What kind of standard did Dan set for the franchise?
“When I look at him he was with the Cowboys, [and] the Cowboys were kind of the standard way back then. He had an opportunity from there. I think he was the youngest coach in the NFL when the Broncos hired him, and he brought the way from Dallas to Denver. It happens in a lot of things in football, right? I mean, people [say], “Hey, we want to do it the Patriot way,” or, “Hey, we want to do it that way. So Dan sort of came to Denver and brought his way to Dallas [and] the Dallas offensive that worked for [Hall of Famer Tom] Landry all these years. So it was really, when you think about it, really special to be a part of it, to learn from him and to spend those quality years with him. “
When I think back to a video of his time here or newspaper clippings, I see a lot about Dan that speaks to the importance of character. How much did that play with his approach?
“Absolutely. The most important thing is back when you had teams, they stayed together for a long time. Football [didn’t have] free agency as it is now, where the teams change so drastically from year to year. My nine years in Denver, our team has remained somewhat intact. John was our guy, and damn it, I think our offensive line stayed intact for a long, long time. The players weren’t moving as much. A lot of guys have played for him for a long time. You know what I mean? If you go back and look – and I can’t speak for the other guys – but that’s how football was back then. But boy, he has stood the test of time. Then he went to New York and he got it, and he went to Atlanta and he got it. Just a great career. “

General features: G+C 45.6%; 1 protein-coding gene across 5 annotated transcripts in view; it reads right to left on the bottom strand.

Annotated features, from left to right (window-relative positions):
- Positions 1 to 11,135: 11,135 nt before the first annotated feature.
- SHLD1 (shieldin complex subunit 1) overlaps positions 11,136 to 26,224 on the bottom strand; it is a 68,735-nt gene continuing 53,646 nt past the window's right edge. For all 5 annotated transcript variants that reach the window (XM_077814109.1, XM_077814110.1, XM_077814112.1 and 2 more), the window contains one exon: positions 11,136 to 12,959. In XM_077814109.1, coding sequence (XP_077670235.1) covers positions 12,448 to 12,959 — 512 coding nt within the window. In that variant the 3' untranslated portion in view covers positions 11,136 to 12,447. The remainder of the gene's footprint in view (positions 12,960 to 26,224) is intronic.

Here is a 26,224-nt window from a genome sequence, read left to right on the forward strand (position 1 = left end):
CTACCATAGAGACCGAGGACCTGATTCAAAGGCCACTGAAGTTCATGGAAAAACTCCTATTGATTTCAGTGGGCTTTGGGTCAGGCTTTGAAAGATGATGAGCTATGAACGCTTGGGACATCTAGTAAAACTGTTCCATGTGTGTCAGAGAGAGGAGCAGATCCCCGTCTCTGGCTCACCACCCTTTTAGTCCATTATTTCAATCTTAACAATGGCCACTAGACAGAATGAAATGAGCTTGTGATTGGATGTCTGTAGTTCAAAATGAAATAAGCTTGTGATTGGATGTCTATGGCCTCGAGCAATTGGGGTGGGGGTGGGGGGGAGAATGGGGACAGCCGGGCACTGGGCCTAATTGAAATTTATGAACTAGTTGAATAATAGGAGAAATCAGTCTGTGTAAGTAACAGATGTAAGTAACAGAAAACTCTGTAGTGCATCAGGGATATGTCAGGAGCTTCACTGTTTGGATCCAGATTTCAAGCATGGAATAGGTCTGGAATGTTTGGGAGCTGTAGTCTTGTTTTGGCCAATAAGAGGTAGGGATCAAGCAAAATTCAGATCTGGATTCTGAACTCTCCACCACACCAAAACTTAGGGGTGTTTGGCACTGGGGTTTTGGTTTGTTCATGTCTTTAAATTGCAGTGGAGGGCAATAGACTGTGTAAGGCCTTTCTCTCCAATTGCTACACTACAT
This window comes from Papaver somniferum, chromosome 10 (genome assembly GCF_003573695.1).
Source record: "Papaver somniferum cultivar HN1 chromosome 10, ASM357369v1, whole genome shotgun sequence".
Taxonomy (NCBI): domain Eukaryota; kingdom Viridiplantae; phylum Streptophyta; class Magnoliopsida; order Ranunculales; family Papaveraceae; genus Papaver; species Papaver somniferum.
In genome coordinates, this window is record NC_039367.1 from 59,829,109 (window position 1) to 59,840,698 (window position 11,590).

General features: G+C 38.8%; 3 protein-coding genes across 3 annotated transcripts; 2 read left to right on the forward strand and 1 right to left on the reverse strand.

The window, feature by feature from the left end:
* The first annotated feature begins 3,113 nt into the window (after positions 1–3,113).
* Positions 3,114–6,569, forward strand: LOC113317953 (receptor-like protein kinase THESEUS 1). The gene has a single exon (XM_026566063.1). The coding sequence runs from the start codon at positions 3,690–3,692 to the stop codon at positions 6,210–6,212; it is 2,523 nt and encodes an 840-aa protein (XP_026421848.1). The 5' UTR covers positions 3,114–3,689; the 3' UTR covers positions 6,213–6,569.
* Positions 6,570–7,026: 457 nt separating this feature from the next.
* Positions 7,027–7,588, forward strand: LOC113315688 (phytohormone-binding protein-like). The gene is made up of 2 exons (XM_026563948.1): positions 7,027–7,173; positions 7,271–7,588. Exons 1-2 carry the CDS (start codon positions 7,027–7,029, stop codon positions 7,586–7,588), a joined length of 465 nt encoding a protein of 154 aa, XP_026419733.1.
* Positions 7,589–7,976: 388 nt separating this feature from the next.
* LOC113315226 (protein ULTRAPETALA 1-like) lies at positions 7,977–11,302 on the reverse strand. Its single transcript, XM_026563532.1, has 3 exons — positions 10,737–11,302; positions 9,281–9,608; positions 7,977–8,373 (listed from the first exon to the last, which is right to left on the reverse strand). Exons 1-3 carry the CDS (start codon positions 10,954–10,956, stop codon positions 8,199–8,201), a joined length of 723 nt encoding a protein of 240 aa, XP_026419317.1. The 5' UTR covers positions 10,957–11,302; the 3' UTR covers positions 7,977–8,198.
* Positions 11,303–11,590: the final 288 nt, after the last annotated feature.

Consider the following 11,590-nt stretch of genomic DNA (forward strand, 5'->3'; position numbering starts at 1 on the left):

What are the moments that you cherish the most right now when you think about them? Is it the championships or maybe just being together in meeting rooms all the time?
“I’ll give you a good example. I remember when we were playing for him the day before games. Back then we weren’t staying in hotels and everything. We had to stay home. But he would have me and John. would come over to his house and have meetings. Dan was a host and we would go to his house and go over the game plan and go through the pieces and go over everything. I remember ’em, damn it, like it was yesterday, there in Cherry Creek on the way to Dan. Just stuff like that, it was really cool. The game was a little different back then, but he was very likeable.… The job he has fact and all the success the Bronco organization has had, Dan was obviously a good start for that. “
Is there anything else you would like to add as you think about it?
“I love him. He’s a wonderful man. And when you really sit down, like I did this morning, and think about what he did in the National Football League as a player and a coach and how long he’s been in it, you look at that career, it’s pretty special.… Boy, he’s had a great, very successful life. A good man and a great family man, and he will be missed by all of us. . “